The “Sheeple” Close
The “Sheeple” Close can be a little tricky because no-one likes to think of themselves as a “Sheeple”. It should be shared using a third party example because your prospects like to think they’re intelligent enough to make their own informed decisions. In truth, most people don’t like to make big decisions because they’re afraid of making a mistake (fear of loss is far greater than the ecstasy from gain). It is far safer to look at others to see what they are doing.
The most common human behavioral response, when faced with a difficult decision, is to ask, “What is everyone else doing?” This response can be directly attributed to people meeting two important psychological needs (Maslow’s Hierarchy of Needs):
- Social need– Sense of belonging.
- Ego or self-esteem need– Sense of self.
Basically, buyers and sellers feel that if they aren’t sure what to do, it is much safer to just do what everyone else is doing. The worst case scenario is that a whole bunch of people makes the mistake with them. This is far less embarrassing than being the only one to make the mistake. We call this behavior the “Sheeple” approach because your prospect is just following the crowd.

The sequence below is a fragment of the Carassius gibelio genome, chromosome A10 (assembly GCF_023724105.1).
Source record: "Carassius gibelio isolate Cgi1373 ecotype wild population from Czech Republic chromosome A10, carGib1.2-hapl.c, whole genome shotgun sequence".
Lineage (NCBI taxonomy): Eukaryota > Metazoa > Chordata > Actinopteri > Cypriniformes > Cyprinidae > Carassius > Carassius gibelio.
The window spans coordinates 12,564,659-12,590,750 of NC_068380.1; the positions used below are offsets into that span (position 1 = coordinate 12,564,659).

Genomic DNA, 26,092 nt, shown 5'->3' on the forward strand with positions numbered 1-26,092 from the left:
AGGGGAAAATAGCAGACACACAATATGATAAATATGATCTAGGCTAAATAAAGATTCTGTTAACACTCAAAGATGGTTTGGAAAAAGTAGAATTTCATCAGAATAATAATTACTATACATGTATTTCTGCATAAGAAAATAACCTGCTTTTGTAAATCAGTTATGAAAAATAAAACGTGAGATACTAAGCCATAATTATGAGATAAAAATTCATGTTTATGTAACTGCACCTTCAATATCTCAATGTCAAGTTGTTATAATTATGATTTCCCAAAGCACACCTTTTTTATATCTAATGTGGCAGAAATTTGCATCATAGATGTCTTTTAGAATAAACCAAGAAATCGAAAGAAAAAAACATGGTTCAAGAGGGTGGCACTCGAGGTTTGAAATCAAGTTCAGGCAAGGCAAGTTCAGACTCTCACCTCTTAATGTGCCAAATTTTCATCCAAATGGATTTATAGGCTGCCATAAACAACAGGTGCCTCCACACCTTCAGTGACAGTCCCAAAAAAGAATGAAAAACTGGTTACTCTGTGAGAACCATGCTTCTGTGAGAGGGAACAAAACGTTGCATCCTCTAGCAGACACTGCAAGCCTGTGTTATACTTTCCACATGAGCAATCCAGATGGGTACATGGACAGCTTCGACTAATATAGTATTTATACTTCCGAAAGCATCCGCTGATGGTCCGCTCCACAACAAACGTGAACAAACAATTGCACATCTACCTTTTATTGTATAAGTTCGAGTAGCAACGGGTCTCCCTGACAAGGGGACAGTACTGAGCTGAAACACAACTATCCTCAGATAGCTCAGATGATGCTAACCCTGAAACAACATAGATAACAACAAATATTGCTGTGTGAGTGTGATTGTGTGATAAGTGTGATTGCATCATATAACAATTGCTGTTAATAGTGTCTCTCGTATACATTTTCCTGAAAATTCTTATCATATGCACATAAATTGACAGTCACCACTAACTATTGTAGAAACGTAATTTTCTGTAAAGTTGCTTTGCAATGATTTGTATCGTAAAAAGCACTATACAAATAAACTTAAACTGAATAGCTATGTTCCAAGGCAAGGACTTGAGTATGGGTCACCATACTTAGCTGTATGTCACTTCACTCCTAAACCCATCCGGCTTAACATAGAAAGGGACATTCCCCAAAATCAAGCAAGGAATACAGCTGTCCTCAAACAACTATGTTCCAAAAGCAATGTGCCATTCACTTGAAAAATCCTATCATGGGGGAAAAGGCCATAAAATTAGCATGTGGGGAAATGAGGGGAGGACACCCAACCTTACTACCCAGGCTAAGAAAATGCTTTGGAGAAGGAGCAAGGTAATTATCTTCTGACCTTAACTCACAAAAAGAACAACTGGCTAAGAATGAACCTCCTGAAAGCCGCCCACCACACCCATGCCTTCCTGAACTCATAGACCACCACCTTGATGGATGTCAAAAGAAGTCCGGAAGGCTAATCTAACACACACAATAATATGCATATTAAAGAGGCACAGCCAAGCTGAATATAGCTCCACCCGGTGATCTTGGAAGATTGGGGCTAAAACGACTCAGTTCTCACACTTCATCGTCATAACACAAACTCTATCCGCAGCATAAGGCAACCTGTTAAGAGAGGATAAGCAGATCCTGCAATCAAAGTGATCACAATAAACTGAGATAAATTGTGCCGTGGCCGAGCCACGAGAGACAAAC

This approach completely explains why the Psychology of Investing Graph makes so much sense (see attachment). According to this theory and Warren Buffet, the best time to buy something is when everybody else is selling. And, the best time to sell something is when everybody else is buying. This behavior is also consistent with the Law of Supply and Demand.
The best examples of the application of the “don’t be a sheeple” strategy are the real estate boom years and recent stock market swings.
- Real estate boom years– When real estate values were skyrocketing, everyone wanted to get in on the easy profits. People acted like “sheeple” (acting irrationally) because everyone else was buying. In fact, following the herd was the worst investment strategy that could have been used.
- Stock market swings– When the market started to drop, fearing even greater losses, most investors rushed to exit the market and took a beating. Conversely, the more the market recovered and the more people reinvested, the more “sheeple” followed and jumped back in.
In both examples above, the investors that realized the highest returns were the ones that did the opposite of what the crowd was doing. In real estate, the buyers that jump in before everyone else will secure the best prices and realize the highest return. The sellers that wait until everyone else is selling will likely take the greatest losses.
When talking to your prospects, use specific examples of buyers and sellers that you have worked with that have suffered because they have followed the crowd. Reassure them of your confidence that they are not like “sheeple” and are capable of making an intelligent, informed decision without having to get the stamp of approval from others.